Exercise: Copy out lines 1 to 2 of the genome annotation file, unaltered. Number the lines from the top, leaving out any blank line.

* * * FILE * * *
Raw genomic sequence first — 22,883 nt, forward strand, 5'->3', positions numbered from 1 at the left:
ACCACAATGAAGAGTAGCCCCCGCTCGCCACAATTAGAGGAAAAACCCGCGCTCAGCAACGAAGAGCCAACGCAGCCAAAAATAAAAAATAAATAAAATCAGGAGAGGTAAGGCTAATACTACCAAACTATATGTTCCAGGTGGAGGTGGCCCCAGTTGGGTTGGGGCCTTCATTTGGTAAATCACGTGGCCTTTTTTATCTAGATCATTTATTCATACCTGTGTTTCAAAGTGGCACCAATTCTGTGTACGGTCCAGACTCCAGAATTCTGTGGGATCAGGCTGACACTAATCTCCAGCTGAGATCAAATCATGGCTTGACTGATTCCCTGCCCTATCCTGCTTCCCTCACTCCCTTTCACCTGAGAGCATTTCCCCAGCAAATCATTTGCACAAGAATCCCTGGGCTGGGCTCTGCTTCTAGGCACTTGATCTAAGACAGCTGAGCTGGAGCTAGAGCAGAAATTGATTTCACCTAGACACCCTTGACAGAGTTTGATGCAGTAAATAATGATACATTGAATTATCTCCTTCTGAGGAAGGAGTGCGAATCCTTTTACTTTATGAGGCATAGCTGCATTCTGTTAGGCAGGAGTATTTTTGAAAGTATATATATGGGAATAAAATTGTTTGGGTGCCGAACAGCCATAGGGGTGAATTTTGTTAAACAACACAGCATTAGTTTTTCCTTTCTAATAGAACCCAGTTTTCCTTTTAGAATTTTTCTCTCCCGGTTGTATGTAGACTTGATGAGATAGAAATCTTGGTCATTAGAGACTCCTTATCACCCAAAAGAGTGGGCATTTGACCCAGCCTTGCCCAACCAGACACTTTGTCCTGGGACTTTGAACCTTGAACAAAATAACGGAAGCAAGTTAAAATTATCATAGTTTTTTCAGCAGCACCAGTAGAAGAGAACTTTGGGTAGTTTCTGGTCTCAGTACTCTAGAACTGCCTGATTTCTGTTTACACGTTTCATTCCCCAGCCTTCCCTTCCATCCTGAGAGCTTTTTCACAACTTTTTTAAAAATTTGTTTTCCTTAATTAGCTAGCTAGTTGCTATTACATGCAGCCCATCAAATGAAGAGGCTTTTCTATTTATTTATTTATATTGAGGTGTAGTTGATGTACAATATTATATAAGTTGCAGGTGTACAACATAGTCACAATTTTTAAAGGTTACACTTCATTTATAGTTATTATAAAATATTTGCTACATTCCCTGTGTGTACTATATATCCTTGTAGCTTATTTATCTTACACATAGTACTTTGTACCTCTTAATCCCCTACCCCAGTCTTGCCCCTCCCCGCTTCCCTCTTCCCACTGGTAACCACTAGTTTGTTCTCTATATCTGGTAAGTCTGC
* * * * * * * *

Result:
Raw genomic sequence first — 22,883 nt, forward strand, 5'->3', positions numbered from 1 at the left:
ACCACAATGAAGAGTAGCCCCCGCTCGCCACAATTAGAGGAAAAACCCGCGCTCAGCAACGAAGAGCCAACGCAGCCAAAAATAAAAAATAAATAAAATCAGGAGAGGTAAGGCTAATACTACCAAACTATATGTTCCAGGTGGAGGTGGCCCCAGTTGGGTTGGGGCCTTCATTTGGTAAATCACGTGGCCTTTTTTATCTAGATCATTTATTCATACCTGTGTTTCAAAGTGGCACCAATTCTGTGTACGGTCCAGACTCCAGAATTCTGTGGGATCAGGCTGACACTAATCTCCAGCTGAGATCAAATCATGGCTTGACTGATTCCCTGCCCTATCCTGCTTCCCTCACTCCCTTTCACCTGAGAGCATTTCCCCAGCAAATCATTTGCACAAGAATCCCTGGGCTGGGCTCTGCTTCTAGGCACTTGATCTAAGACAGCTGAGCTGGAGCTAGAGCAGAAATTGATTTCACCTAGACACCCTTGACAGAGTTTGATGCAGTAAATAATGATACATTGAATTATCTCCTTCTGAGGAAGGAGTGCGAATCCTTTTACTTTATGAGGCATAGCTGCATTCTGTTAGGCAGGAGTATTTTTGAAAGTATATATATGGGAATAAAATTGTTTGGGTGCCGAACAGCCATAGGGGTGAATTTTGTTAAACAACACAGCATTAGTTTTTCCTTTCTAATAGAACCCAGTTTTCCTTTTAGAATTTTTCTCTCCCGGTTGTATGTAGACTTGATGAGATAGAAATCTTGGTCATTAGAGACTCCTTATCACCCAAAAGAGTGGGCATTTGACCCAGCCTTGCCCAACCAGACACTTTGTCCTGGGACTTTGAACCTTGAACAAAATAACGGAAGCAAGTTAAAATTATCATAGTTTTTTCAGCAGCACCAGTAGAAGAGAACTTTGGGTAGTTTCTGGTCTCAGTACTCTAGAACTGCCTGATTTCTGTTTACACGTTTCATTCCCCAGCCTTCCCTTCCATCCTGAGAGCTTTTTCACAACTTTTTTAAAAATTTGTTTTCCTTAATTAGCTAGCTAGTTGCTATTACATGCAGCCCATCAAATGAAGAGGCTTTTCTATTTATTTATTTATATTGAGGTGTAGTTGATGTACAATATTATATAAGTTGCAGGTGTACAACATAGTCACAATTTTTAAAGGTTACACTTCATTTATAGTTATTATAAAATATTTGCTACATTCCCTGTGTGTACTATATATCCTTGTAGCTTATTTATCTTACACATAGTACTTTGTACCTCTTAATCCCCTACCCCAGTCTTGCCCCTCCCCGCTTCCCTCTTCCCACTGGTAACCACTAGTTTGTTCTCTATATCTGGTAAGTCTGC